As any of us would do, God gave her a soul that was spotless, a heart completely in tune with His, a will in perfect conformity to His own. In fact, He made her the embodiment of beauty, grace, understanding, perfection. God’s choice was made in eternity, and in the fullness of time it was announced to the one who had been chosen.

It is now almost 2,000 years since, in preparation for the first Mary Christmas, God sent His great Archangel Gabriel speeding to earth with His greeting and His message to Mary of Nazareth. “Hail, full of grace,” the Angel spoke in God’s words. “The Lord is with thee. Blessed art thou among women.”

When Mary had somewhat recovered from her initial fear and astonishment, a brief dialogue followed in which Gabriel outlined the divine plan. The Messiah was to be the Son of God, and Mary had been chosen to be His mother. She would conceive by the power of the Holy Spirit and, though becoming a mother, she would remain a virgin.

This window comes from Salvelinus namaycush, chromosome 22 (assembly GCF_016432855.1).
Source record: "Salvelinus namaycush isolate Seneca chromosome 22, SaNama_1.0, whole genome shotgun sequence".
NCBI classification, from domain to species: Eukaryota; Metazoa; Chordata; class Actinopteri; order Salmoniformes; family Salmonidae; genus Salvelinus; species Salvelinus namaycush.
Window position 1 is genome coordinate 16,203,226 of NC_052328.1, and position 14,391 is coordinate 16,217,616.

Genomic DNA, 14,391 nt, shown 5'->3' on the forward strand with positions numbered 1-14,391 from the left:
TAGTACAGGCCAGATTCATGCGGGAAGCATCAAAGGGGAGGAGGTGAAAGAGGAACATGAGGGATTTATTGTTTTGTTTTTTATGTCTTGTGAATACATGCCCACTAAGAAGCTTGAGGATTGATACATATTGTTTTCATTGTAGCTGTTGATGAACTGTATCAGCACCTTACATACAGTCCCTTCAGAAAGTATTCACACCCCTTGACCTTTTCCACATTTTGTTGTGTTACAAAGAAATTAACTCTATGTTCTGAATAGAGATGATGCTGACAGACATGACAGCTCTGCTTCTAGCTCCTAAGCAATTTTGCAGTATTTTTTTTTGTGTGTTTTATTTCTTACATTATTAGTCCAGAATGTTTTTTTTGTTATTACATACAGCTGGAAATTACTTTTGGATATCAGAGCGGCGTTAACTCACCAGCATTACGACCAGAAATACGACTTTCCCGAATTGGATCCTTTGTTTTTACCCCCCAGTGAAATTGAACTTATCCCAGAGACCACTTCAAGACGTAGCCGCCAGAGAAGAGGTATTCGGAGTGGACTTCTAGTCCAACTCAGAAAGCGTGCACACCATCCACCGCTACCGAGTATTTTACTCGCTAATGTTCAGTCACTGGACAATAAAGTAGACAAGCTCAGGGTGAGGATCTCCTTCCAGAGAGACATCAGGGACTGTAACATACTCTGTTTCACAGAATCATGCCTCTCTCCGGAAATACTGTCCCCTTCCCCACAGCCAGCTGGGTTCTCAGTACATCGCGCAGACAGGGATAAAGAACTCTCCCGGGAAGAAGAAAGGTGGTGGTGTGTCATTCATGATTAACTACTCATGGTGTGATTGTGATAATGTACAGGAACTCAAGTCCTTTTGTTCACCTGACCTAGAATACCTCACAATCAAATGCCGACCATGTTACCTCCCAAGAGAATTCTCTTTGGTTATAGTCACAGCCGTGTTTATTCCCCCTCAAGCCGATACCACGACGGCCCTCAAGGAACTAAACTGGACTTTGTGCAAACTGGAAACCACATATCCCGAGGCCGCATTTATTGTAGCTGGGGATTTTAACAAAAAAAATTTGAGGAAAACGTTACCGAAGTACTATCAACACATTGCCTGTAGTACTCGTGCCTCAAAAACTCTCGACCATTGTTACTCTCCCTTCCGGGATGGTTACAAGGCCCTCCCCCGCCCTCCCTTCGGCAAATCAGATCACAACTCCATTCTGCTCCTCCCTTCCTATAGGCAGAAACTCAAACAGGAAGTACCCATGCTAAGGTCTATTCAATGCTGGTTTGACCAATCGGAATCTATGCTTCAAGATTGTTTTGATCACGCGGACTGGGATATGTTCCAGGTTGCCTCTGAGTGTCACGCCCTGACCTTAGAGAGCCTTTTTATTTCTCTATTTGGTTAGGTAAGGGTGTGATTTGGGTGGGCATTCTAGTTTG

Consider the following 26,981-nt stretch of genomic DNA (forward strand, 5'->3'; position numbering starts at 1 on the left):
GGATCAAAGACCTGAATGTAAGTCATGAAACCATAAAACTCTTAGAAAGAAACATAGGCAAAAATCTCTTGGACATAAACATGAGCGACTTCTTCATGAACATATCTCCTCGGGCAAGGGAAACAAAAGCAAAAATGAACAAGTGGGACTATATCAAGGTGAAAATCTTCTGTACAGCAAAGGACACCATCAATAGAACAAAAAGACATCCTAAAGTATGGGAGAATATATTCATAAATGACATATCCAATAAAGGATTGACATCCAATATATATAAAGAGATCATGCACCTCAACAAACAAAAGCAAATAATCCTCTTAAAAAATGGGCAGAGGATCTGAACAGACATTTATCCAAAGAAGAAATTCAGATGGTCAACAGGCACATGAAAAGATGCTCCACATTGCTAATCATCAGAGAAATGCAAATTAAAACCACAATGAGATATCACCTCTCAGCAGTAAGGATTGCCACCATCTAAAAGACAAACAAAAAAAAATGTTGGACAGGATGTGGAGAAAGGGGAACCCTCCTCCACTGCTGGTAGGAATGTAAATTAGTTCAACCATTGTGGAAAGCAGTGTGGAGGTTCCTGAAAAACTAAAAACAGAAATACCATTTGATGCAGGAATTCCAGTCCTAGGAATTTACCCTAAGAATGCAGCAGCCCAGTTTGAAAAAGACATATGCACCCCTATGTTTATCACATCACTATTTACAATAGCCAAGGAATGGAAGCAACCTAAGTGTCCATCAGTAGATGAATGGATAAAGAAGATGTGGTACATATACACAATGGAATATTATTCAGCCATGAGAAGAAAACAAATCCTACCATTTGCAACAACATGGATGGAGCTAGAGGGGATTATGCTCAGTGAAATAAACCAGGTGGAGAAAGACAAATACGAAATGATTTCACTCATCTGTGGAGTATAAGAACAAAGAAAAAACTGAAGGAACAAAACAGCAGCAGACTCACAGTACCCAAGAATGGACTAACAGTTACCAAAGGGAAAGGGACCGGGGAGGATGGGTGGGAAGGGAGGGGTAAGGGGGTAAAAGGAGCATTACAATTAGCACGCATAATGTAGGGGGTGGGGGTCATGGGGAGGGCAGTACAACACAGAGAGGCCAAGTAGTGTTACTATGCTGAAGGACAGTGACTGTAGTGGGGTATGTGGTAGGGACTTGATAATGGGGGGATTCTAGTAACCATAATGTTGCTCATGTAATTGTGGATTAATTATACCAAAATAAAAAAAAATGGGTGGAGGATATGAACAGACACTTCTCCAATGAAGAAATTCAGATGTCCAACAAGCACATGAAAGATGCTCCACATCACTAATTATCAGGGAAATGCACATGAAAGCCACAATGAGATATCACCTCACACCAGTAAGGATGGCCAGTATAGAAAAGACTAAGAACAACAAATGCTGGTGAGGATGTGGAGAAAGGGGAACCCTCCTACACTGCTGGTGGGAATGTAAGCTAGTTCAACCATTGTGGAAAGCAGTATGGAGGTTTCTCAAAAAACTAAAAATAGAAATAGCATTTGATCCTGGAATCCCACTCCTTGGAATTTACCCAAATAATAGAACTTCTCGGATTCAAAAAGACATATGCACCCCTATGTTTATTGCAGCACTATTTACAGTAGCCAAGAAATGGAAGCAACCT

Seeing the only obstacle removed and recognizing the Angel’s message as the manifest will of God, Mary humbly consented, “Behold the hand-maid of the Lord; be it done to me according to thy word.” The Incarnation took place, and the Son of God and His mother waited in anticipation of the first Mary Christmas.

Nine months later Mary gave birth to her Divine Son in the little town of Bethlehem. Though the world was unconcerned and indifferent to His coming, God sent a celestial choir to the nearby hillside to chant the most beautiful and melodious of all Christmas carols, “Glory to God in the highest, and on earth peace to men of good will.”